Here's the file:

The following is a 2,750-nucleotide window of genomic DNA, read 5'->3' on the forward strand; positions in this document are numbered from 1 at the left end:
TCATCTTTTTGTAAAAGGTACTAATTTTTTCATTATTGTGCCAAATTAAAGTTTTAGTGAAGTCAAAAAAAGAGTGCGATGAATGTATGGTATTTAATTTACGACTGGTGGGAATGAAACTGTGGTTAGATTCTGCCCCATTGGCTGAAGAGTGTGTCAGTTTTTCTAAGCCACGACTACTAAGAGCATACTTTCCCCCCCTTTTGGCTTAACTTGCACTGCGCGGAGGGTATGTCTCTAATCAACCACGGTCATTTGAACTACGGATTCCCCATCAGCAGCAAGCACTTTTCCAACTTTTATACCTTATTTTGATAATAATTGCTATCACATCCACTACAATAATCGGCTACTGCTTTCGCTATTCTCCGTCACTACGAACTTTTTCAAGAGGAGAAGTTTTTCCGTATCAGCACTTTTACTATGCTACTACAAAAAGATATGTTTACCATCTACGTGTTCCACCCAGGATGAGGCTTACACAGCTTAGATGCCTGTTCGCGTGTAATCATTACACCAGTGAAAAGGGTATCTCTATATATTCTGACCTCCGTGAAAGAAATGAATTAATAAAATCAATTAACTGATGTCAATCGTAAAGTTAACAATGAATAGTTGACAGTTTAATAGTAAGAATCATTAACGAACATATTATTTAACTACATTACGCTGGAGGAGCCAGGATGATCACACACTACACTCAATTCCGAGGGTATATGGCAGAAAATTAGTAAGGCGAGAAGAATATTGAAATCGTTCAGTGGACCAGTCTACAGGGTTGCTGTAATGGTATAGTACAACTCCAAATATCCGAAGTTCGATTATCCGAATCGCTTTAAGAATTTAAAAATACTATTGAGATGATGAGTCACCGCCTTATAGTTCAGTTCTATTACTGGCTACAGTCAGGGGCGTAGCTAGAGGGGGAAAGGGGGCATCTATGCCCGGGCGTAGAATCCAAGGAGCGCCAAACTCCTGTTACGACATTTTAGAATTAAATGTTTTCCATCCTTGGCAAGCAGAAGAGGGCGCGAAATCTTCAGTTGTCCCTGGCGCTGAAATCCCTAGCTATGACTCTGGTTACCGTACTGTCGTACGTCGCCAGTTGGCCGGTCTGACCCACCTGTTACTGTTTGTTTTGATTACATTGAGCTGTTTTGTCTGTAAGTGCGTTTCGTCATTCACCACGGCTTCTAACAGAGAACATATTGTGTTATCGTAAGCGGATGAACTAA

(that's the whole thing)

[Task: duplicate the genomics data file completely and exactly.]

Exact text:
The following is a 2,750-nucleotide window of genomic DNA, read 5'->3' on the forward strand; positions in this document are numbered from 1 at the left end:
TCATCTTTTTGTAAAAGGTACTAATTTTTTCATTATTGTGCCAAATTAAAGTTTTAGTGAAGTCAAAAAAAGAGTGCGATGAATGTATGGTATTTAATTTACGACTGGTGGGAATGAAACTGTGGTTAGATTCTGCCCCATTGGCTGAAGAGTGTGTCAGTTTTTCTAAGCCACGACTACTAAGAGCATACTTTCCCCCCCTTTTGGCTTAACTTGCACTGCGCGGAGGGTATGTCTCTAATCAACCACGGTCATTTGAACTACGGATTCCCCATCAGCAGCAAGCACTTTTCCAACTTTTATACCTTATTTTGATAATAATTGCTATCACATCCACTACAATAATCGGCTACTGCTTTCGCTATTCTCCGTCACTACGAACTTTTTCAAGAGGAGAAGTTTTTCCGTATCAGCACTTTTACTATGCTACTACAAAAAGATATGTTTACCATCTACGTGTTCCACCCAGGATGAGGCTTACACAGCTTAGATGCCTGTTCGCGTGTAATCATTACACCAGTGAAAAGGGTATCTCTATATATTCTGACCTCCGTGAAAGAAATGAATTAATAAAATCAATTAACTGATGTCAATCGTAAAGTTAACAATGAATAGTTGACAGTTTAATAGTAAGAATCATTAACGAACATATTATTTAACTACATTACGCTGGAGGAGCCAGGATGATCACACACTACACTCAATTCCGAGGGTATATGGCAGAAAATTAGTAAGGCGAGAAGAATATTGAAATCGTTCAGTGGACCAGTCTACAGGGTTGCTGTAATGGTATAGTACAACTCCAAATATCCGAAGTTCGATTATCCGAATCGCTTTAAGAATTTAAAAATACTATTGAGATGATGAGTCACCGCCTTATAGTTCAGTTCTATTACTGGCTACAGTCAGGGGCGTAGCTAGAGGGGGAAAGGGGGCATCTATGCCCGGGCGTAGAATCCAAGGAGCGCCAAACTCCTGTTACGACATTTTAGAATTAAATGTTTTCCATCCTTGGCAAGCAGAAGAGGGCGCGAAATCTTCAGTTGTCCCTGGCGCTGAAATCCCTAGCTATGACTCTGGTTACCGTACTGTCGTACGTCGCCAGTTGGCCGGTCTGACCCACCTGTTACTGTTTGTTTTGATTACATTGAGCTGTTTTGTCTGTAAGTGCGTTTCGTCATTCACCACGGCTTCTAACAGAGAACATATTGTGTTATCGTAAGCGGATGAACTAA